Qatar World Cup: Fans settle into 'Portacabin city' after chaotic start

Supporters make the most of Doha's Cabins Free Zone, where a two-bedroom stay is $207 a night

Beta V.1.0 - Powered by automated translation

LIVE: Latest from Fifa World Cup in Qatar

World Cup supporters have settled in at one of Doha's makeshift fan villages after widespread problems in the opening days of the tournament.

The arrival of thousands of fans — many of them during the night — to the $207-per-night Fan Village Cabins Free Zone led to chaos, organisers admitted.

On Wednesday, the makeshift village was running more smoothly as supporters settled in — some for lengthy stays to cheer their countries on.

Located south of Doha, the village is made up of shipping containers turned into more than 4,000 two-bedroom cabins with bathrooms.

We had a lot of people arriving a whole day before, at 2am, and their booking was the next day. People without rooms are fighting, asking us where they will sleep. Finally, everything is going smoothly
Jassim Al Emadi, managing director of operations, Cabins Free Zone

“The rooms are OK,” said Alex Lopez, a fan from Mexico who had arrived the previous day. “They have enough to live here for a few days but the staff don't seem very prepared.

“They gave me a room that was taken by someone else. They gave me the key, I opened the door and someone was in there. I showed him my key and we had the same one.”

His sister Magdalena Lopez, who flew in from Belgium to join him as part of their family tradition, offered a brief tour of the cabin.

“The twin beds are comfortable enough, there is a wardrobe too,” she said. “There is not a lot of space but for a few days, it is fine for us.”

Elsewhere on site, guests had mixed reviews of the Fan Village, with the negative mostly focusing on organisational aspects rather than the quality of the rooms.

“We arrived yesterday and there was no room available for us, so we got taken somewhere else for the night,” said visiting Scot, Duncan Smith, 65, who was there to support Canada with his son.

“Now we are here, it is fine. The AC is always running, as is the water. It is good for what it is.”

Throughout the day, queues at the numerous check-in desks were often backed up 20 metres to the edge of the road, with first thing in the morning being the best time to beat the rush.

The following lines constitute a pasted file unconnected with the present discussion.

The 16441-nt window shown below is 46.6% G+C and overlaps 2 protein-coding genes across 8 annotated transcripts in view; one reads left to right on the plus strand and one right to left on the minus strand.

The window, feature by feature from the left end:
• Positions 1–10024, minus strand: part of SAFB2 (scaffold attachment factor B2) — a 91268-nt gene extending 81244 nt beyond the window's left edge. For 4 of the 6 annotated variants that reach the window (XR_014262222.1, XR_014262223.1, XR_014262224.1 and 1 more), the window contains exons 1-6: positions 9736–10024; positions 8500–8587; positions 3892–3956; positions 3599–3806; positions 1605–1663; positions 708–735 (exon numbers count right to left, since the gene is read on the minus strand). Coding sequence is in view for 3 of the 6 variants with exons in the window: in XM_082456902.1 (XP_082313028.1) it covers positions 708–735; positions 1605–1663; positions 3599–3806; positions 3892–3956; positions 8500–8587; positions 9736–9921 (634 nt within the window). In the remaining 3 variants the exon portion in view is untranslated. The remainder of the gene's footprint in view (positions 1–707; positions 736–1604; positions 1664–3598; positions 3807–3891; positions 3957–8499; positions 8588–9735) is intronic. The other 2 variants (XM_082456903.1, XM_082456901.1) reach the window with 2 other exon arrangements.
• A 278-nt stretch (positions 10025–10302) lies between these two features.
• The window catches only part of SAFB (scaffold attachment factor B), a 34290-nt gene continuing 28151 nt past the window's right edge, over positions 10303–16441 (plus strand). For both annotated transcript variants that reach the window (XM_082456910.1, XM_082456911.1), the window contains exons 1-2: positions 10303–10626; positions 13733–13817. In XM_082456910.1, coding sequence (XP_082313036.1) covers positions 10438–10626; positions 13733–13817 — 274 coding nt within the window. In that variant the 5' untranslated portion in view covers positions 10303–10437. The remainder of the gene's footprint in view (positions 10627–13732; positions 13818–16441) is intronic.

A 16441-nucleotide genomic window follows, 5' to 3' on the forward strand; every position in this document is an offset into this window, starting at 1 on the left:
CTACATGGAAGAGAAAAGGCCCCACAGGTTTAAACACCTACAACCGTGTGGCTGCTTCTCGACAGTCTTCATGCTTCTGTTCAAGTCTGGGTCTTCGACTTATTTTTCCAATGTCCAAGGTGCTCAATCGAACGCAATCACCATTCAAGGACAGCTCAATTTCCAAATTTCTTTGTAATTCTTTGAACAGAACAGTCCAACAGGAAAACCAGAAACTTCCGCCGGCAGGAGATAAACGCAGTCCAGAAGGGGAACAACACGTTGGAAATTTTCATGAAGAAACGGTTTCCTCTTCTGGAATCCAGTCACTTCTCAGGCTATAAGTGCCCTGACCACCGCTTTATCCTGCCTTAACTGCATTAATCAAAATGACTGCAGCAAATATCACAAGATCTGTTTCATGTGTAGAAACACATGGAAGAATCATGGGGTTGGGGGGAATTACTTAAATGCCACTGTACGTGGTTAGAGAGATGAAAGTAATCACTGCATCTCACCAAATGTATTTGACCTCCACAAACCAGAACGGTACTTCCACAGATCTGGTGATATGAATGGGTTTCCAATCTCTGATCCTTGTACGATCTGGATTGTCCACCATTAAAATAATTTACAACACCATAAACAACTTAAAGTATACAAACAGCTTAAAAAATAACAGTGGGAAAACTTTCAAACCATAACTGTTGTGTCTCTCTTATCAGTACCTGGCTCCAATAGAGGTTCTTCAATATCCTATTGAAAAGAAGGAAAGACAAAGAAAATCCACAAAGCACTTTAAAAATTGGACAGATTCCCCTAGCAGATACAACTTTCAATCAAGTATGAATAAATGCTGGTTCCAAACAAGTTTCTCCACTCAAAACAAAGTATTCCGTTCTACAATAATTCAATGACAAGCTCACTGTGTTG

“A few people have told us they were given the option to take a room that hadn't yet been cleaned,” said Mr Smith.

“I would have taken an uncleaned room over being taken to another facility, personally.”

'Finally, it is running smoothly'

There are several fan villages available in Qatar, with prices going all the way up to $1,023 at the Fan Village Heenat Salma, an eco-farm and camp located in Shahaniya, north-west of Doha.

This particular fan village next to the Free Zone Metro Station can host up to 12,000 people and cabins cost $207 a night.

There is a 24-hour supermarket on site, alongside a pharmacy and 35 food kiosks, and the fan village comes with Wi-Fi and housekeeping services every three days. There is a laundry service and a secure location to leave luggage for those without time to check in before heading to a match.

Jassim Al Emadi, managing director of operations for the site, said a combination of technical issues and people arriving before their booking date had caused some problems, so they were keeping 10 per cent of rooms vacant for contingency reasons.

“We are having a lot of people arriving before their stay date, a whole day before. They arrive at 2am and their booking is the next day,” he said.

“People without rooms are fighting, asking us where they will sleep, so we are trying to manage some tents for people and some food and water while they wait for their real booking time.

“Finally, it's now managed and everything is going smoothly.”

Aside from initial snags, there is no denying the jovial atmosphere of the Fan Village. As guests gather around the big screens to lay back on bean bags and watch a game, it does give a familiar 'World Cup vibe'.

“The atmosphere is absolutely amazing here,” said Omar Garoot, 32, a mechanical engineer from Saudi Arabia.

“Everyone who wants to see Qatar, I recommend they come here to see this fan village. We celebrated until 10pm last night.

“The room is basic, clean but the room is only for sleeping. Starbucks, supermarket, restaurants, it is all provided.”

Once the tournament is over, Mr Al Emadi said the two-bedroom cabins would be sent abroad and donated to those in need.

“All of these [cabins] will be donated to refugee camps by the government of Qatar,” he said. “They will stay as bedrooms and be donated to countries in need, such as Syria and Pakistan.

“We are proud to be part of this project and thank the Qatari government for doing it. The target was to provide somewhere with a good price and a good atmosphere for the fans.”

World Cup fans in Doha: in pictures

Updated: November 24, 2022, 12:43 PM